When he had said this, Cyrus went away, his heart full of pity for the woman, as he thought what a husband she had lost, and for the man, that he must leave such a wife and never see her more. The lady then desired the eunuchs to retire, “until,” she said, “I have bewailed my husband here, as I desire.” But her nurse she told to stay with her,1
and she charged her to cover her and her husband, when she, too, was dead, with the same cloak. The nurse, however, pleaded earnestly with her not to do so; but when her prayers proved of no avail and she saw her mistress becoming angered, she sat down and burst into tears. Panthea then drew out a dagger, with which she had provided herself long before, and plunged it into her heart, and laying her head upon her husband's bosom she breathed her last.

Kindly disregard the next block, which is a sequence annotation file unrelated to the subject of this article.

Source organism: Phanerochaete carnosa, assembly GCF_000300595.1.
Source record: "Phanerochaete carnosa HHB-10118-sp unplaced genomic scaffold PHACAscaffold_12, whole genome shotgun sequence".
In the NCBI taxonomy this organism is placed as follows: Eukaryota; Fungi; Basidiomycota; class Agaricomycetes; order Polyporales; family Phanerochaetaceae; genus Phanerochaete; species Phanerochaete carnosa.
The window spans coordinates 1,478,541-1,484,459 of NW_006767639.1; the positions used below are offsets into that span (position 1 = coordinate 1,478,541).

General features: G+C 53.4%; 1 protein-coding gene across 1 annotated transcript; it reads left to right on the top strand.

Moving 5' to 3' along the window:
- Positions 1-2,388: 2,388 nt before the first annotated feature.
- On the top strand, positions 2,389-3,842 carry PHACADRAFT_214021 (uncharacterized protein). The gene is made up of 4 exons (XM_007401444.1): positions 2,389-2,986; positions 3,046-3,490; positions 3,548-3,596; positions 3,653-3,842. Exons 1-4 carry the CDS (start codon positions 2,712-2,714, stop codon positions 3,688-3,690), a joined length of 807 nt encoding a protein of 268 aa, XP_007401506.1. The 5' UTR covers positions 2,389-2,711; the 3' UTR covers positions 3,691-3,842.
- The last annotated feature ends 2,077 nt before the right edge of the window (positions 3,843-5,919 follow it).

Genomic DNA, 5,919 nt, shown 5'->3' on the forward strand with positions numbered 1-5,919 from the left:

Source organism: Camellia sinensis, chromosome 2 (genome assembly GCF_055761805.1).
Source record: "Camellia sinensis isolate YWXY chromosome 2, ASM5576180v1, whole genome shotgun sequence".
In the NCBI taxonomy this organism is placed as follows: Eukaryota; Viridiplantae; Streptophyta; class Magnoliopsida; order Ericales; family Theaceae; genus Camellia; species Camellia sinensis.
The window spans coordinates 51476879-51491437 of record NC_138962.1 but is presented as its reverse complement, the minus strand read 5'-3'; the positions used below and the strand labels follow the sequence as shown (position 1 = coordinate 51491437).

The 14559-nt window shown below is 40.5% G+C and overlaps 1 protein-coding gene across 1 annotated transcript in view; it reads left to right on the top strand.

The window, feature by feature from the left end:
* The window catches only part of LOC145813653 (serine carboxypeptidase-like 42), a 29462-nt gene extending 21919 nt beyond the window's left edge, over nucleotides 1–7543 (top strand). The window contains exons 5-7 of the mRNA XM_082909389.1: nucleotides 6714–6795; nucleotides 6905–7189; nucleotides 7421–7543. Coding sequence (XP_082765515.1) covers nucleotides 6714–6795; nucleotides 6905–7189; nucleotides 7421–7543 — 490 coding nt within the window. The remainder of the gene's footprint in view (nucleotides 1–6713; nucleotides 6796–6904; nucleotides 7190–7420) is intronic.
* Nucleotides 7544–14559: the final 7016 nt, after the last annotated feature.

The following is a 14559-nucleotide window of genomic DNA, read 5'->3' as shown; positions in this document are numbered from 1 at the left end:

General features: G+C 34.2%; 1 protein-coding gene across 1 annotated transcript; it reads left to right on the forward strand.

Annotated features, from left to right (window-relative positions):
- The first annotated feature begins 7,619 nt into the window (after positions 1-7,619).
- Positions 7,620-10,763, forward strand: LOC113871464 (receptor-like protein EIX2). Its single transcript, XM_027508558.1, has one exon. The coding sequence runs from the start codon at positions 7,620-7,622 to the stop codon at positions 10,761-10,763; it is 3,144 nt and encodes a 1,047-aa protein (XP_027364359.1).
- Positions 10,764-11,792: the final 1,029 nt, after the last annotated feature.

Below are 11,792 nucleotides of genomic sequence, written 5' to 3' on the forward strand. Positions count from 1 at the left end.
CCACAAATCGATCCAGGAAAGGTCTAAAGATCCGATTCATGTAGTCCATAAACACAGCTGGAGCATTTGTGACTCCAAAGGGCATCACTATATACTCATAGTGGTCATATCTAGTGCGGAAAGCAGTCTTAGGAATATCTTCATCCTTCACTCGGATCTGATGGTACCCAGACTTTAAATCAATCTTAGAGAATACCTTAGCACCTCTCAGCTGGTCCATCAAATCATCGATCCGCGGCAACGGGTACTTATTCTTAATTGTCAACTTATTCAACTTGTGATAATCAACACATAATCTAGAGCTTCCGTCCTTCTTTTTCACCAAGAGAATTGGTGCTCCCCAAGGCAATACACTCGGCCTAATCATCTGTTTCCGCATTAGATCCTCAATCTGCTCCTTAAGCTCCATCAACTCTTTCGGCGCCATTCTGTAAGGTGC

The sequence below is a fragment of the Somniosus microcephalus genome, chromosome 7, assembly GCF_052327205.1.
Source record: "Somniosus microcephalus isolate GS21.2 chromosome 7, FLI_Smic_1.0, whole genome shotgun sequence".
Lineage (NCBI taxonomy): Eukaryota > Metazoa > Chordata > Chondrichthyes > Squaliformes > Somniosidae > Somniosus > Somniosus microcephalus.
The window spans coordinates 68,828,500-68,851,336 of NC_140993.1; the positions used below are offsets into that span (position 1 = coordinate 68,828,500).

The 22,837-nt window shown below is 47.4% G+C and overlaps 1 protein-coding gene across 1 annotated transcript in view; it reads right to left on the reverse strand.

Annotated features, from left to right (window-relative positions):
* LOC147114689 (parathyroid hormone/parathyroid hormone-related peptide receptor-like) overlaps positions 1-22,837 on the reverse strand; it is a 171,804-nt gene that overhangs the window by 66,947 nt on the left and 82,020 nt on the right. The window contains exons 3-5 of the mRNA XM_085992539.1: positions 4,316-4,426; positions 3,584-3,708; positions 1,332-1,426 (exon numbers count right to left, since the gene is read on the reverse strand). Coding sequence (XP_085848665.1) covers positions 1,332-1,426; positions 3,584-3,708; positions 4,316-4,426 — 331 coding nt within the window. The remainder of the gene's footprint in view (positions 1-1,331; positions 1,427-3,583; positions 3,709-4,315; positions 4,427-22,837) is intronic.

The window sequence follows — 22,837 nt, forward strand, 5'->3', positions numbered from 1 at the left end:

Then the nurse wailed aloud and covered them both, even as Panthea had directed.